Fabless Chipmaker MaxLinear Prepares for Next Week’s Modest IPO

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in cable TV set top boxes, digital televisions, mobile handsets, personal computers, netbooks, and in-vehicle display systems. “We believe that several favorable trends, across multiple target markets, are contributing to the increase in revenue opportunity for providers of RF receivers and RF receiver SoCs [systems on chips],” the company says.

As a fabless semiconductor company, MaxLinear uses third-party contractors in Asia for manufacturing and assembly. All of its chips are made by United Microelectronics Corporation, or UMC, at foundries in Taiwan and Singapore.

MaxLinear says it generated roughly $51.3 million in revenue in 2009, and 99 percent of its sales were in Asia. Before 2009, most of MaxLinear’s revenue came from sales of its mobile handset digital television receivers in Japan, with the balance generated by global sales of its digital television RF receiver chips. Its biggest customers are Panasonic (23 percent), Murata (13 percent), and MTC (12 percent).

Last year, the company sold more chips for use in digital set top boxes (made in Asia and sold in Europe) and in automotive navigation displays and digital TVs. MaxLinear says its future revenue growth will depend on the company’s ability to expand—particularly in markets for cable set top boxes, automotive entertainment, Internet Protocol TV, and personal computer TVs. Competitors include a variety of large and small semiconductor companies, including Analog Devices, Broadcom, Entropic Communications, Silicon Laboratories, and Xceive.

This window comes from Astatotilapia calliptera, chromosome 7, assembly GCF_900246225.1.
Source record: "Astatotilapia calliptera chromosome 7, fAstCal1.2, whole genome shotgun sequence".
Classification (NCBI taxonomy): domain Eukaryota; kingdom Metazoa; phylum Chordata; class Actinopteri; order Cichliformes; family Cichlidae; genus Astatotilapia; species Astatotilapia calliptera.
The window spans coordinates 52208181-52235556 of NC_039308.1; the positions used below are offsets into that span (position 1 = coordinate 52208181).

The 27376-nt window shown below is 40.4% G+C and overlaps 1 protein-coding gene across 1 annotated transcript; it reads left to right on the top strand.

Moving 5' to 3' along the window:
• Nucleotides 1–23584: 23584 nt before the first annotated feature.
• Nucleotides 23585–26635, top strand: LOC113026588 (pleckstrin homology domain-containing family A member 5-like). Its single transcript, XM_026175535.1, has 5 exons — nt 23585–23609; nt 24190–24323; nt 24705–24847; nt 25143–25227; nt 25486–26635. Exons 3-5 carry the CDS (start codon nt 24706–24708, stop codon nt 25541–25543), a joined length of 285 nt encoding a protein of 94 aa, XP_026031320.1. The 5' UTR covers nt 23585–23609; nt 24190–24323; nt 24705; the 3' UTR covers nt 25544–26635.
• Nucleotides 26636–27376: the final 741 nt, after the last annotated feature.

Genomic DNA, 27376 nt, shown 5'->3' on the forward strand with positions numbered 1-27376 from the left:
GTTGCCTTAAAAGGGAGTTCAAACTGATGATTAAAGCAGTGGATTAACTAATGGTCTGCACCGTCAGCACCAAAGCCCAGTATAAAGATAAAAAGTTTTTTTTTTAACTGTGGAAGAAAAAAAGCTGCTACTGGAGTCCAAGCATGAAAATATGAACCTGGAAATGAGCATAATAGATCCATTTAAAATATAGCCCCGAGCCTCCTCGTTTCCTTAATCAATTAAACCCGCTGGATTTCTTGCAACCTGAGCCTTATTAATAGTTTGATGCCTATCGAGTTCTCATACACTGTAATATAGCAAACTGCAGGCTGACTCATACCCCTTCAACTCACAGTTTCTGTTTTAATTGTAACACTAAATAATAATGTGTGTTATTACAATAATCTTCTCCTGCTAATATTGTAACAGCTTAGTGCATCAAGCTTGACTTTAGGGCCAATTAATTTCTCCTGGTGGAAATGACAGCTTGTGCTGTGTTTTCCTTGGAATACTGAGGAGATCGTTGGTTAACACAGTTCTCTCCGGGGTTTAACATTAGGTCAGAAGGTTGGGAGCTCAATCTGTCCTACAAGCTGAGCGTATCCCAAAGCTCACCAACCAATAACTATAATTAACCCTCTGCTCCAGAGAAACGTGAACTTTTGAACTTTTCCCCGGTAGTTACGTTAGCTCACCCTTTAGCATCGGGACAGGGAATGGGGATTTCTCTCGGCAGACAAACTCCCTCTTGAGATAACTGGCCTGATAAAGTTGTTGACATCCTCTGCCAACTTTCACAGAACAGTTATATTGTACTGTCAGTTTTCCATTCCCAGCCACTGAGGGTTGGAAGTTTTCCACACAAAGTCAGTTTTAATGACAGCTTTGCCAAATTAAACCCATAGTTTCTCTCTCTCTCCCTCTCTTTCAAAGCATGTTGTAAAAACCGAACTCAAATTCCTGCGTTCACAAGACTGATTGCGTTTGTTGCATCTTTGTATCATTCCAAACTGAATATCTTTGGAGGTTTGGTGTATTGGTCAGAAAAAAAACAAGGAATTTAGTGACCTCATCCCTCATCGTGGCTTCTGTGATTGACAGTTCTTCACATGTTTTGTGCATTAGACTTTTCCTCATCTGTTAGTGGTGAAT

The company says its success also depends on the continued services of Seendripu, MaxLinear’s chairman and CEO, Curtis Ling, the chief technical officer, and Madhukar Reddy, vice president for IC and RF Systems Engineering.

As a final note, I’m told that the “quiet period” for an IPO ends when the underwriters’ over-allotment option has been exercised, closed, or expires unexercised. It depends on the language of the company’s agreement with its underwriters, but the option usually can be exercised for 30 days after the IPO. I’m guessing the ice on Alaska’s Nenana River won’t break until April 27—and maybe MaxLinear will talk with me sometime in May.

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Bruce V. Bigelow was the editor of Xconomy San Diego from 2008 to 2018. Read more about his life and work here. Follow @bvbigelow

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